Gabor Maté

“In truth, the U.S.-sponsored international “War on Drugs” is a war on poor people, most of them subsistence farmers caught in a dangerous no-win situation. If the goal of the War on Drugs is to discourage or prevent drug use, it has failed. Among young people in North America drug use has reached unprecedented levels and enjoys unprecedented tolerance. According to figures quoted by Norm Stamper, the number of Americans who have used illegal drugs stands at 77 million.

The U.S. Department of Justice reports that the number of prisoners has tripled, from 139 per 100,000 residents in 1980 to 476 per 100,000 in 2002, the vast majority being incarcerated after drug convictions. From 1980 to 1999 the annual number of Americans arrested for drug offences nearly tripled, from 580,900 to 1,532,200. “That’s a lot of enemies,” comments the ex–police chief. If the War’s purpose is to protect people and communities or to improve their quality of life, it fails disastrously.

As the personal histories of Downtown Eastside addicts illustrate and as statistics show, the human costs are devastating. “One [result] which is especially cruel and will have a terrible impact on American life for many generations is the large increase in the number of women incarcerated for drug violations,” U.S. District Court Judge John T. Curtin has pointed out.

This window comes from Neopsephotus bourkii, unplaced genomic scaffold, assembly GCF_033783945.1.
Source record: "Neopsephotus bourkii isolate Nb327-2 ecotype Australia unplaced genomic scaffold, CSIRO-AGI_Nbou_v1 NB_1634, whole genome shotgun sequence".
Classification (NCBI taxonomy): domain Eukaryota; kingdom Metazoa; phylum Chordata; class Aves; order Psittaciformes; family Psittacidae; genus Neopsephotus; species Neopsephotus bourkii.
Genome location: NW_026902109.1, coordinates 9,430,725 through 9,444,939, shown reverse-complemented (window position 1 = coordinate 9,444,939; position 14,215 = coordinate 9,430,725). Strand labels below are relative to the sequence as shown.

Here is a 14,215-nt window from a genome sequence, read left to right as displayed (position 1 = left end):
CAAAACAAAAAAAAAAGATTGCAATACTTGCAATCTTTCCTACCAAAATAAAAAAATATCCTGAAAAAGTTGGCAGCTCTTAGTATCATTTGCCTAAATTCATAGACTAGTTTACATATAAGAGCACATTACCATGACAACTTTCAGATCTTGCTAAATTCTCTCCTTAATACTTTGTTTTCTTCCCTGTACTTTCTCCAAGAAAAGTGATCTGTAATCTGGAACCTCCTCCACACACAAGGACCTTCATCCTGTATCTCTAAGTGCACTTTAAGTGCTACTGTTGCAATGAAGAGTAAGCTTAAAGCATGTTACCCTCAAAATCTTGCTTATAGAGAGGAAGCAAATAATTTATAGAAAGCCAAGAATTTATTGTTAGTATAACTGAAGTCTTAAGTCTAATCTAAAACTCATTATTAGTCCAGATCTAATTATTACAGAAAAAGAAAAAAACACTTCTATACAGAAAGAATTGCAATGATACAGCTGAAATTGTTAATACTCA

From 1980 to 1996, there has been a 400 percent increase in the number of women prisoners. Many of those jailed for drug violations were mules or assistants. I venture that none was a principal organizer. Many are the mothers of small children who will be left without maternal care, and most probably without any parental care at all…The engine of punitive punishment of mothers will haunt this nation for many years to come.

If the War’s aim is to end or even curtail the international drug trade, it has failed there, too. If it is to suppress the cultivation of plants from which the major substances of abuse are derived: once again, abject failure. Truth, once again, is among the inevitable casualties of war.”


Gabor Maté, In the Realm of Hungry Ghosts: Close Encounters with Addiction
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In the Realm of Hungry Ghosts: Close Encounters with Addiction In the Realm of Hungry Ghosts: Close Encounters with Addiction by Gabor Maté
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